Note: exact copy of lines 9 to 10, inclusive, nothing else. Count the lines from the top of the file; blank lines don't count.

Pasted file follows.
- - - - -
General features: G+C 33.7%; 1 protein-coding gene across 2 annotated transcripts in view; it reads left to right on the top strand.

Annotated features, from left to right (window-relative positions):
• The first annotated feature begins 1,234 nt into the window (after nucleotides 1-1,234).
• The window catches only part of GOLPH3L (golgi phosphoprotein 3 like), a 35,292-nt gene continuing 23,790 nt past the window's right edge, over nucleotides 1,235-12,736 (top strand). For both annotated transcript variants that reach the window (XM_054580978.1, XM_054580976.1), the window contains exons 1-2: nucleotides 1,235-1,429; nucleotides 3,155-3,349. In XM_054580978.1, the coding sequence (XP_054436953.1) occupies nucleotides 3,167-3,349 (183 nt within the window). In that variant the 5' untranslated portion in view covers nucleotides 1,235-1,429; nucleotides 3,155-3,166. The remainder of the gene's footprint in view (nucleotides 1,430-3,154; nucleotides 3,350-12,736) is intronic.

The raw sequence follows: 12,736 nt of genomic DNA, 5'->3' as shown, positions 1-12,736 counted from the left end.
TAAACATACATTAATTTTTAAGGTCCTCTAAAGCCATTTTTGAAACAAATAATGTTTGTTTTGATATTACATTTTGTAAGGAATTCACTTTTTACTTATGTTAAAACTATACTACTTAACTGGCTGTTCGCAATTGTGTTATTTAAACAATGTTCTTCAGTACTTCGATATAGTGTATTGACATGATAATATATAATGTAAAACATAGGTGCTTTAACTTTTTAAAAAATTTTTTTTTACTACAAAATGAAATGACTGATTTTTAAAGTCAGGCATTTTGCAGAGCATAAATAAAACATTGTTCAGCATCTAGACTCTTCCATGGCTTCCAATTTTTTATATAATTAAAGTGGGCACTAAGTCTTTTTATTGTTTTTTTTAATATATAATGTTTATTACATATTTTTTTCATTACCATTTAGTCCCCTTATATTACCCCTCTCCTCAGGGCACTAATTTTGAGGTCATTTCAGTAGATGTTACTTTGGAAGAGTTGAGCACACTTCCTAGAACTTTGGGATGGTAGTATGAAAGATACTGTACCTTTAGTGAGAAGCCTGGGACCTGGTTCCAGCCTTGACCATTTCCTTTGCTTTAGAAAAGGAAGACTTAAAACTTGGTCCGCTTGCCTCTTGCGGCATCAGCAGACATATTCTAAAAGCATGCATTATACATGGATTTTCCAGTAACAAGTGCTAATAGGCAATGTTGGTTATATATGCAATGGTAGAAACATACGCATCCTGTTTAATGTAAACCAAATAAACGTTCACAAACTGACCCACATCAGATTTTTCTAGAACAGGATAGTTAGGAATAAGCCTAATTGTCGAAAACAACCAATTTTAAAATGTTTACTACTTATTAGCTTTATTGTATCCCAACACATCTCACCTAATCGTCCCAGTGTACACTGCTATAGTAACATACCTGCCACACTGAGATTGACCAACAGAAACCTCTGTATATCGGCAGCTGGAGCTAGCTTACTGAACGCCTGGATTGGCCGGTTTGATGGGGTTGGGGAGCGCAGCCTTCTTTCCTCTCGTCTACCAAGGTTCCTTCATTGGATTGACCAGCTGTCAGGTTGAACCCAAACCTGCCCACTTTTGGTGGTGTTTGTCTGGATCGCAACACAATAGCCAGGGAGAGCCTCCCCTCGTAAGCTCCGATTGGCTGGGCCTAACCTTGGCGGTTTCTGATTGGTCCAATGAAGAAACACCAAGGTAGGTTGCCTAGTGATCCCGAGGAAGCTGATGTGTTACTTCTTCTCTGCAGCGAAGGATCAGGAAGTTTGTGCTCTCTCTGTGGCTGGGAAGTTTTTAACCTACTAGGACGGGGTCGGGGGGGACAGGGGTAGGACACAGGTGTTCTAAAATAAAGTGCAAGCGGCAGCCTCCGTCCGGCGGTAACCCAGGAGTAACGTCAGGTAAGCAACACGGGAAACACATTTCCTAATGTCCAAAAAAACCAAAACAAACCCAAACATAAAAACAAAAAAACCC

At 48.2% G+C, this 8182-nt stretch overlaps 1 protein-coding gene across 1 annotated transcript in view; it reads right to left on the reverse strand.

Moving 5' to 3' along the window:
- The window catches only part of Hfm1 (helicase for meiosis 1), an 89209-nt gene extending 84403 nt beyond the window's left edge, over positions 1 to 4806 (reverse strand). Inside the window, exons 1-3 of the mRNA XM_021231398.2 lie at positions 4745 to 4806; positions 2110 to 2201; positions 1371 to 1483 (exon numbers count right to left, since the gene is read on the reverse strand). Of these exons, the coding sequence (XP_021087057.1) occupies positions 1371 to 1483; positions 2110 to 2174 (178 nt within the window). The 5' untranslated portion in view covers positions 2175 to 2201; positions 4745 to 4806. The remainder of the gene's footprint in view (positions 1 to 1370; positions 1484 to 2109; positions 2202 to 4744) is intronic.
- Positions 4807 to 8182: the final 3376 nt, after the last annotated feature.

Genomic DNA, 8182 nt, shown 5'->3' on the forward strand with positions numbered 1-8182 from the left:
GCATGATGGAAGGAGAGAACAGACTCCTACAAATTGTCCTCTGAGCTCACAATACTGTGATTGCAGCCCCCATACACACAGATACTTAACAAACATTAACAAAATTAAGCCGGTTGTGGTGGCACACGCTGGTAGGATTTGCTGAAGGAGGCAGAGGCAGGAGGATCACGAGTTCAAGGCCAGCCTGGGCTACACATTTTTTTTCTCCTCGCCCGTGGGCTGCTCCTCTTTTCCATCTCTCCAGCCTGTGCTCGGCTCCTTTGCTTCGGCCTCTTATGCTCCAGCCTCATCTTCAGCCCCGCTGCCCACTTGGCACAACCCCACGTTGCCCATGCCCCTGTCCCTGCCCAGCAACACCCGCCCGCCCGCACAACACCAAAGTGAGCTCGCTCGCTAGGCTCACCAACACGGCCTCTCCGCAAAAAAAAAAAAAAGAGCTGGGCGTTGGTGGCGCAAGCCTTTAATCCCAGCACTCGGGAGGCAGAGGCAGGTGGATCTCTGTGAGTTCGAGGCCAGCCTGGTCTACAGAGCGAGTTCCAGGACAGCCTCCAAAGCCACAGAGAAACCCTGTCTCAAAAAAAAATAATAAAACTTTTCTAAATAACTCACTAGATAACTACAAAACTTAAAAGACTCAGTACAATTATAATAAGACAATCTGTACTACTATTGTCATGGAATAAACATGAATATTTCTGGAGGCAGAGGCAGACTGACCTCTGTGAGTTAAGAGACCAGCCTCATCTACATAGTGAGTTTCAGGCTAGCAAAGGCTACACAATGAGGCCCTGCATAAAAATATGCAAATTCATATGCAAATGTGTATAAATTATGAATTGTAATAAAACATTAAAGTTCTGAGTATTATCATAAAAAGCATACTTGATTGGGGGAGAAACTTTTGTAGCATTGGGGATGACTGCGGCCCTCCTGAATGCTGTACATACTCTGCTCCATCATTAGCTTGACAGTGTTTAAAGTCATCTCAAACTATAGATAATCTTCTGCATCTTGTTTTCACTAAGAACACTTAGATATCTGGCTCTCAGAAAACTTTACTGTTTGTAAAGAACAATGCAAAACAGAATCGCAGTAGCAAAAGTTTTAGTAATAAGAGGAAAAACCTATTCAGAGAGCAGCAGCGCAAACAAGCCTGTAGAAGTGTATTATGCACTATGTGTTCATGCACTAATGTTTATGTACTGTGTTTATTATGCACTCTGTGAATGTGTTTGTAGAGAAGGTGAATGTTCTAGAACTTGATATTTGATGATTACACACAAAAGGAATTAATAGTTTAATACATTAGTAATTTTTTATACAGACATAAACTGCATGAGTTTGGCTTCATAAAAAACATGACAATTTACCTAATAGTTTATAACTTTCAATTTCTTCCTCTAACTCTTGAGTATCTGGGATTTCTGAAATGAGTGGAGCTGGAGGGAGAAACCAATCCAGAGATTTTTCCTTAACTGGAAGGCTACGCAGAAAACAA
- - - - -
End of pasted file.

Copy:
- The window catches only part of Hfm1 (helicase for meiosis 1), an 89209-nt gene extending 84403 nt beyond the window's left edge, over positions 1 to 4806 (reverse strand). Inside the window, exons 1-3 of the mRNA XM_021231398.2 lie at positions 4745 to 4806; positions 2110 to 2201; positions 1371 to 1483 (exon numbers count right to left, since the gene is read on the reverse strand). Of these exons, the coding sequence (XP_021087057.1) occupies positions 1371 to 1483; positions 2110 to 2174 (178 nt within the window). The 5' untranslated portion in view covers positions 2175 to 2201; positions 4745 to 4806. The remainder of the gene's footprint in view (positions 1 to 1370; positions 1484 to 2109; positions 2202 to 4744) is intronic.
- Positions 4807 to 8182: the final 3376 nt, after the last annotated feature.